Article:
The most important part of picking the way you budget is to feel comfortable with the system. Budgeting does require some time and effort every month. So do yourself a favor and pick a method that you’ll actually want to use. It’s a small step, but don’t make the whole endeavor harder by choosing a system you hate or one that has a steep learning curve.
Budgeting is supposed to get you closer to your money, not further away from it.
Keep everything on track
It’s important to set up your budget as accurately as possible. If you’re guesstimating the costs in your budget, you’re really not helping yourself out. Accurate numbers are essential to getting your money organized. If you think that your monthly expenses are $2,000, when in fact they’re really $2,400, you’ll end up in the red each month.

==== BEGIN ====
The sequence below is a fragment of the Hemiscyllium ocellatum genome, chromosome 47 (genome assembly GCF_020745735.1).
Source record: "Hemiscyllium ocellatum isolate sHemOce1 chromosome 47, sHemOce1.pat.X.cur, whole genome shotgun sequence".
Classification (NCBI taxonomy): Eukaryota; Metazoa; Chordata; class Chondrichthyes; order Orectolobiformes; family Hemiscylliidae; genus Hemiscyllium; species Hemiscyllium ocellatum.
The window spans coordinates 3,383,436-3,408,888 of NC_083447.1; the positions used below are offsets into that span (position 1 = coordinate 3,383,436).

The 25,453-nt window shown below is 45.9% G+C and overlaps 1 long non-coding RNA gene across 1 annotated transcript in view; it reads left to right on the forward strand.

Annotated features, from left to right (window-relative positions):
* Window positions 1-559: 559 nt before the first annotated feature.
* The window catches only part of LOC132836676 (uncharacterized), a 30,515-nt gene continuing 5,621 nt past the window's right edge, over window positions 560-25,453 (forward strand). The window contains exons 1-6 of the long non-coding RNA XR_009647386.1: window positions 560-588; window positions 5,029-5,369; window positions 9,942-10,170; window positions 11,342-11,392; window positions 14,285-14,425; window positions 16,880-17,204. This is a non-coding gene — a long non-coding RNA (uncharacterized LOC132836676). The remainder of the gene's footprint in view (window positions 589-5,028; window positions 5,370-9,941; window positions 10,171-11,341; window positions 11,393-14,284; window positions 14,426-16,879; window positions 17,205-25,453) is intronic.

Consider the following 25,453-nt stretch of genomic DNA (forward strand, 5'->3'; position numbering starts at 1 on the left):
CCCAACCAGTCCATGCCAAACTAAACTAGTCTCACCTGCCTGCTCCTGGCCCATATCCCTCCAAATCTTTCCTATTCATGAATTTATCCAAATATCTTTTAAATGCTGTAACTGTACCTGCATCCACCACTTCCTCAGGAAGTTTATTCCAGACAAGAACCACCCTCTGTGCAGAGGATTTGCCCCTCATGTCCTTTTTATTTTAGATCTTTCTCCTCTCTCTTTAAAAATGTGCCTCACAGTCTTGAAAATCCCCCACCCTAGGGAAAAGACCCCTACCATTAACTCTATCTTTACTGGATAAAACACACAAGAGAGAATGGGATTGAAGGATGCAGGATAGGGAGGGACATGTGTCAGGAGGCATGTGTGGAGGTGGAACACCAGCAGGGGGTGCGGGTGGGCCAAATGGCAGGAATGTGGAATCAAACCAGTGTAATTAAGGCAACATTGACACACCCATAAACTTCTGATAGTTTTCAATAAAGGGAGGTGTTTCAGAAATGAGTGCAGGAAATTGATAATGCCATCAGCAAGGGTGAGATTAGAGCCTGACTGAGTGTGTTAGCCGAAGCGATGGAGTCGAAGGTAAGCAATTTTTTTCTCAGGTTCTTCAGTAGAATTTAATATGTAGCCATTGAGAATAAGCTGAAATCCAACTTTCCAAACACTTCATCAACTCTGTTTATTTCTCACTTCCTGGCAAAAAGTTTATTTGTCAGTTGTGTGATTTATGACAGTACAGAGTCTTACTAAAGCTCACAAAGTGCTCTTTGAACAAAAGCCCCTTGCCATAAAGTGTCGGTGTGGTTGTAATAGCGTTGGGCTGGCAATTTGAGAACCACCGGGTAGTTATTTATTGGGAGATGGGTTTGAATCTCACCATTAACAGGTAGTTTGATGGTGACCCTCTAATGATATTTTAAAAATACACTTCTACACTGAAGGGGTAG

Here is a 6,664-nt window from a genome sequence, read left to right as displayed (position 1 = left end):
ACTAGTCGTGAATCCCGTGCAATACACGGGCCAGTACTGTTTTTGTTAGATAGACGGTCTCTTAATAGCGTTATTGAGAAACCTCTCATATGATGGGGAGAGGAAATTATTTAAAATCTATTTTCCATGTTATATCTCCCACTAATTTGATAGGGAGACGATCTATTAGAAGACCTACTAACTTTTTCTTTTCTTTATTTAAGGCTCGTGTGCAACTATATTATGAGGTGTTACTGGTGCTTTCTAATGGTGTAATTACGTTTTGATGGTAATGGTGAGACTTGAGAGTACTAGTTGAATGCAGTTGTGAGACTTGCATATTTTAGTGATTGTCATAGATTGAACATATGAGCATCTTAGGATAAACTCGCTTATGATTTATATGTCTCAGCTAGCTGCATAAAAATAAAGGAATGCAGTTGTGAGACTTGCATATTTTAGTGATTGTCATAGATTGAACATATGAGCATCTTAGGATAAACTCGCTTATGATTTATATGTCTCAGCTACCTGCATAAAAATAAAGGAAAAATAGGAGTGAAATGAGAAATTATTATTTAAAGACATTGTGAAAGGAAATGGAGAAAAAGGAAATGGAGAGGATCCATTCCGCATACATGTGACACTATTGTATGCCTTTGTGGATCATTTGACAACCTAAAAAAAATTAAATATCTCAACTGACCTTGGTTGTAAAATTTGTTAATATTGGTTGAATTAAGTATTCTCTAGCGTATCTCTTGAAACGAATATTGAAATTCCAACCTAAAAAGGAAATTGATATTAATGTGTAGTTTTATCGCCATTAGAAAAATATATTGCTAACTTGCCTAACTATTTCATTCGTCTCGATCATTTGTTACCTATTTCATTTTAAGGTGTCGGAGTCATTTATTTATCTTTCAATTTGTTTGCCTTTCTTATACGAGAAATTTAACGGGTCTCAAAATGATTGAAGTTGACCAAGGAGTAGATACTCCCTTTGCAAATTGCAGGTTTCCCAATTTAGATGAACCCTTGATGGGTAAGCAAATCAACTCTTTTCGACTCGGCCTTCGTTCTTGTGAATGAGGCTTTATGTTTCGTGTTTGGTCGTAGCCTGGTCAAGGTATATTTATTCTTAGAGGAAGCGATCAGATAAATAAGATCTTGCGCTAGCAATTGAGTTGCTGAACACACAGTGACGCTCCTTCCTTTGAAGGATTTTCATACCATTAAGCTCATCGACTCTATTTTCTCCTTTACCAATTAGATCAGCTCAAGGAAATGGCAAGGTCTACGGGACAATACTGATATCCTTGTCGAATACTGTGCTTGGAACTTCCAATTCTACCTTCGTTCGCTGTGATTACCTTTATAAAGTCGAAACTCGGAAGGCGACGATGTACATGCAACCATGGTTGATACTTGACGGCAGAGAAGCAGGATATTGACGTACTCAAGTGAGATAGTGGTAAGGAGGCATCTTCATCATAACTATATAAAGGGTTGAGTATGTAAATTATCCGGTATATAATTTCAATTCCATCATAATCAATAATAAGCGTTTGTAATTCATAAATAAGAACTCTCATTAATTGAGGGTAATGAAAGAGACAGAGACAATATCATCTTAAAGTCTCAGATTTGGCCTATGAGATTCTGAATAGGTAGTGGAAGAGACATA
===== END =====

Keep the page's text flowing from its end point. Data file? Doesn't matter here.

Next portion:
Take a month to play around with your budget. Track each purchase you make and every recurring expense you have. By having accurate records of both your income and your expenses you’ll have accurate numbers for your budget.
Increase your spare money
Wait. You may be thinking, “I don't have enough money to reach my goals.” That's a common situation.
There are two solutions: Trim back your spending or earn more.
- You can advocate for a raise at work to give you more income, or you can pick up a side hustle. Anything from bartending to freelance work, to dog walking can bring in a few hundred extra dollars a month. That can provide the added financial boost you need to hit those goals we set.